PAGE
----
Ukrainska Pravda asked the American lawyer Gene Burda, who is experienced in representing Ukrainian clients in American courts, to comment on the situation in which Firtash finds himself.
” In the Indian case the expected punishment is 5 to 20 years for each of the five violations. Also expected is the confiscation of all property used to influence the criminal organization. In this case, according to the U.S. government, this property consists of the entire Group DF. The indictment states that it was specifically Group DF that allowed Firtash to have the necessary influence to commit criminal acts. On this basis, the government asks for the confiscation of the entire Group DF.
In addition, confiscation goes into effect from the moment the illegal act was committed, and the government has the right to cancel all agreements with the property of Group DF, starting with the day that the confiscation claim was announced — that is starting in April 2014. So now everyone who seeks to buy the assets of Group DF risks coming face to face with the U.S. government regarding ownership rights.
Naturally, there is a practical side to this issue. To what extent is such confiscation realistic when the property is located outside the U.S.? I would advise everybody to pay attention first of all to the Lazarenko case, whose assets are frozen and are still being contested in the U.S. and offshore. The process is usually long, but fully functional in many countries. Of course, there will be countries such as Russia or Ukraine where such confiscation would be difficult to implement. However, stopping cash flows and bank accounts is fairly simple.”
Meanwhile, Firtash probably has not yet realized the full extent of his problems. He is looking for international lawyers and lobbyists to avoid extradition to the U.S. In his public defense, Firtash is preparing to take advantage of a least several public images. For example, for purposes of his public reputation, he wants to be seen as a philanthropist and a fighter against the Yanukovych regime. In the meantime, in his televised address from Vienna, the oligarch calls himself the victim of a worldwide conspiracy.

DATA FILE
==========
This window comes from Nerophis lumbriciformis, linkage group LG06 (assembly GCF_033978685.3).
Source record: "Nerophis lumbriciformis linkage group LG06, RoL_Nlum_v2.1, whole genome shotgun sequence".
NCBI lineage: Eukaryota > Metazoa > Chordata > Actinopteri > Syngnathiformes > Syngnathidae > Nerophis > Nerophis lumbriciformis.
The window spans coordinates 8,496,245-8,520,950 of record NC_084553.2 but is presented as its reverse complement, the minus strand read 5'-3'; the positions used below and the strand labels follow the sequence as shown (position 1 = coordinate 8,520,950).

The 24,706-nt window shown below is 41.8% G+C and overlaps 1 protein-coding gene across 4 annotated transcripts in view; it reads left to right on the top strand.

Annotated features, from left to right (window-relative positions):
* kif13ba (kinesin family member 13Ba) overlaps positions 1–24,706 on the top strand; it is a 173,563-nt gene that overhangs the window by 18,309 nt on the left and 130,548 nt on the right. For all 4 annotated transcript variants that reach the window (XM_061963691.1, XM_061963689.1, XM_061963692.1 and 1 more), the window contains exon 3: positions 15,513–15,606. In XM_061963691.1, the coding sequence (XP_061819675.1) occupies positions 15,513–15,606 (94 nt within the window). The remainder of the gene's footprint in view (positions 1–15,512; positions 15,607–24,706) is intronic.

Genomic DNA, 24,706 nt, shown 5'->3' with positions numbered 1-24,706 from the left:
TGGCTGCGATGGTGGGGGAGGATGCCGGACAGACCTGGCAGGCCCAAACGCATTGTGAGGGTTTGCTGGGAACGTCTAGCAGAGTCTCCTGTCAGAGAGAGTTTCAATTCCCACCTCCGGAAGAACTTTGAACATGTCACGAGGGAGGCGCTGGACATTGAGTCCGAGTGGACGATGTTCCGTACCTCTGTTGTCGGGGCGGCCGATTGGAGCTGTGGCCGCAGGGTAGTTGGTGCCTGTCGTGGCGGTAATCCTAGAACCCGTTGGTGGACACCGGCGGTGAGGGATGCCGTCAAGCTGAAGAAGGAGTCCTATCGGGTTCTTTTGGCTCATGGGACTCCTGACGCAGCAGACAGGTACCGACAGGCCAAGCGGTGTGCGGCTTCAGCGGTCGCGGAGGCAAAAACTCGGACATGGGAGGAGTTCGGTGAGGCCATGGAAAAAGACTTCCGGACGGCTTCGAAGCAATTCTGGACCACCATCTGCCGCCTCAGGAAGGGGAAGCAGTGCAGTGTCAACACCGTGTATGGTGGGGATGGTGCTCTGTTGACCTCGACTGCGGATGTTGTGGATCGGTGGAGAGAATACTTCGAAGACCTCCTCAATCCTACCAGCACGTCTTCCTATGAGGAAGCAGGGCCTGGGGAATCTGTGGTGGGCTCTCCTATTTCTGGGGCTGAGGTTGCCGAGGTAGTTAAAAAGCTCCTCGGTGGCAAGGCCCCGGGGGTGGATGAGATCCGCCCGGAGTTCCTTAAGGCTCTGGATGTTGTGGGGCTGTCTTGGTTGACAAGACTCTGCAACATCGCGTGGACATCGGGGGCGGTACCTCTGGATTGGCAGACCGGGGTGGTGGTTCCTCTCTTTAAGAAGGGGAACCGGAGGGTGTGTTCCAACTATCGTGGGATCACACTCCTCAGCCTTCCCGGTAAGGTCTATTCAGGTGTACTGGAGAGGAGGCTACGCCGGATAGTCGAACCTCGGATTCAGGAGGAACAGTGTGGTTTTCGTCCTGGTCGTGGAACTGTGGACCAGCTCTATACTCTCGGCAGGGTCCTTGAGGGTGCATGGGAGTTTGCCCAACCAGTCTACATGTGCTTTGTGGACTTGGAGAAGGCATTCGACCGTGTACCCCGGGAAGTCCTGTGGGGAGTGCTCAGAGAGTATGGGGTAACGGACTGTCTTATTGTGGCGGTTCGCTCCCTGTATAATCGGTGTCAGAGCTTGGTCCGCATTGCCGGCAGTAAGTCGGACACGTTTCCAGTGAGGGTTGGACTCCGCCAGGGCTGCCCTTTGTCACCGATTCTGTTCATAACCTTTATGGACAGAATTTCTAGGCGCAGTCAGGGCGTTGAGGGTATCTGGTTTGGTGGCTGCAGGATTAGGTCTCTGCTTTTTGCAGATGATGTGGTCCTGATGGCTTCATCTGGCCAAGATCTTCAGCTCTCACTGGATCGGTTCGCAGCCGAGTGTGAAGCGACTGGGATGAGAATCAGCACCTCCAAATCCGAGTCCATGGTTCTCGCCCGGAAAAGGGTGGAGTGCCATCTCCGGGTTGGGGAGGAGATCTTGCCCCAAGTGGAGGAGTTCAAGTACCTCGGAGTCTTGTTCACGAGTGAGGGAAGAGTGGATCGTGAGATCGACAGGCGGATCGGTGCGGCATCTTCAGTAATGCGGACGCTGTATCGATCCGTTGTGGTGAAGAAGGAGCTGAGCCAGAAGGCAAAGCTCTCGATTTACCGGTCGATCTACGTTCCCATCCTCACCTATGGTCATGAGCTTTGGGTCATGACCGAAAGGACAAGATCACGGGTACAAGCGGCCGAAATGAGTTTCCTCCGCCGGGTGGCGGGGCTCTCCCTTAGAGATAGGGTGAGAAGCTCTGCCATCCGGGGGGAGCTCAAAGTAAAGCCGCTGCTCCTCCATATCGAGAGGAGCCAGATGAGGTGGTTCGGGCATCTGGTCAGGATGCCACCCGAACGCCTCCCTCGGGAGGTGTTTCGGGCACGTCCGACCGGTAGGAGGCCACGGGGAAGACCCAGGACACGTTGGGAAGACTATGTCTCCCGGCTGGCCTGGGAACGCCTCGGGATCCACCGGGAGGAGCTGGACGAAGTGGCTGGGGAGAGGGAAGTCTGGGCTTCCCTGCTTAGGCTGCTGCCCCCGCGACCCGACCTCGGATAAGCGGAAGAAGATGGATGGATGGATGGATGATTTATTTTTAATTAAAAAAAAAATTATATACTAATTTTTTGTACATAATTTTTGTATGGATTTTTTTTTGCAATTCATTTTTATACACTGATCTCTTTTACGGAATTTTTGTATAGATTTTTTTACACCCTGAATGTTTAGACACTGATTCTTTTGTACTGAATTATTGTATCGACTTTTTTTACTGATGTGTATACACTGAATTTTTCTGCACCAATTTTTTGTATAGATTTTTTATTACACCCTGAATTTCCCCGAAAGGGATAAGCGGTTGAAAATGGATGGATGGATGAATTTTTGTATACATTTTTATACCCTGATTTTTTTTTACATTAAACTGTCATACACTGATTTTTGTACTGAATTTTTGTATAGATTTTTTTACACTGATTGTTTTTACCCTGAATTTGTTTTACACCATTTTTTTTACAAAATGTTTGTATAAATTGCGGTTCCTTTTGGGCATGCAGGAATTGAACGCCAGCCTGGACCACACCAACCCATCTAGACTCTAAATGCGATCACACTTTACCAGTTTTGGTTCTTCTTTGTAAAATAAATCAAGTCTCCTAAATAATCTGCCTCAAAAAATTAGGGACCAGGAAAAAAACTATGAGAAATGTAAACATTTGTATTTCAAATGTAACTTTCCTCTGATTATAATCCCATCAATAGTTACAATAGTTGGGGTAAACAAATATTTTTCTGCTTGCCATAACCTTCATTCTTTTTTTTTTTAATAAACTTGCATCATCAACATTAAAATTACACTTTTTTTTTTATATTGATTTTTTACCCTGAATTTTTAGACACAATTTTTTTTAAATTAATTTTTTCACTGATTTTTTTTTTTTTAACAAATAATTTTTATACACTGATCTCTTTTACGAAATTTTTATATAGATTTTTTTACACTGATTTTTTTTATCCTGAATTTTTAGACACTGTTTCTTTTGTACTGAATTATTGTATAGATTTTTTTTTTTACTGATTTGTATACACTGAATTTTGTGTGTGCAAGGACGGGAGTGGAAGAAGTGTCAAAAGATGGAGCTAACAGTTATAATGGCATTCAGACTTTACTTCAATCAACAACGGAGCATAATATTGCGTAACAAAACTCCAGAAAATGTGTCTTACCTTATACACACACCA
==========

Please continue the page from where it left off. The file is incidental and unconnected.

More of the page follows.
In fact, if Firtash wants to remain free and keep some of his assets, he would do well to take completely different actions –to look for American lawyers who are experienced in making deals with the prosecution. He should not irritate the FBI with claims of political persecution but rather consider what kind of information would be of interest to the U.S. government.
For example, American prosecution might leave Firtash alone, after he serves a much lesser sentence, in exchange for a sincere confession on his activities in India, as well as those with Yanukovych, Mogilevich and the Russian leadership.
The main thing is for Firtash to understand his real predicament in time. If he reaches a deal with the prosecution, Firtash has to be prepared to forego a portion of his money, which will be confiscated by the Americans. Maybe he will lose a few friends and will be unable to influence politics. But the U.S. would not leave Firtash with a zero balance in his account either.
Meanwhile, Firtash is confidently repeating the mistakes of Pavlo Lazarenko, who for several years could not understand that it was all over for him. So the “American saga” of Dmytro Firtash is just beginning.
Translated by Anna Mostovych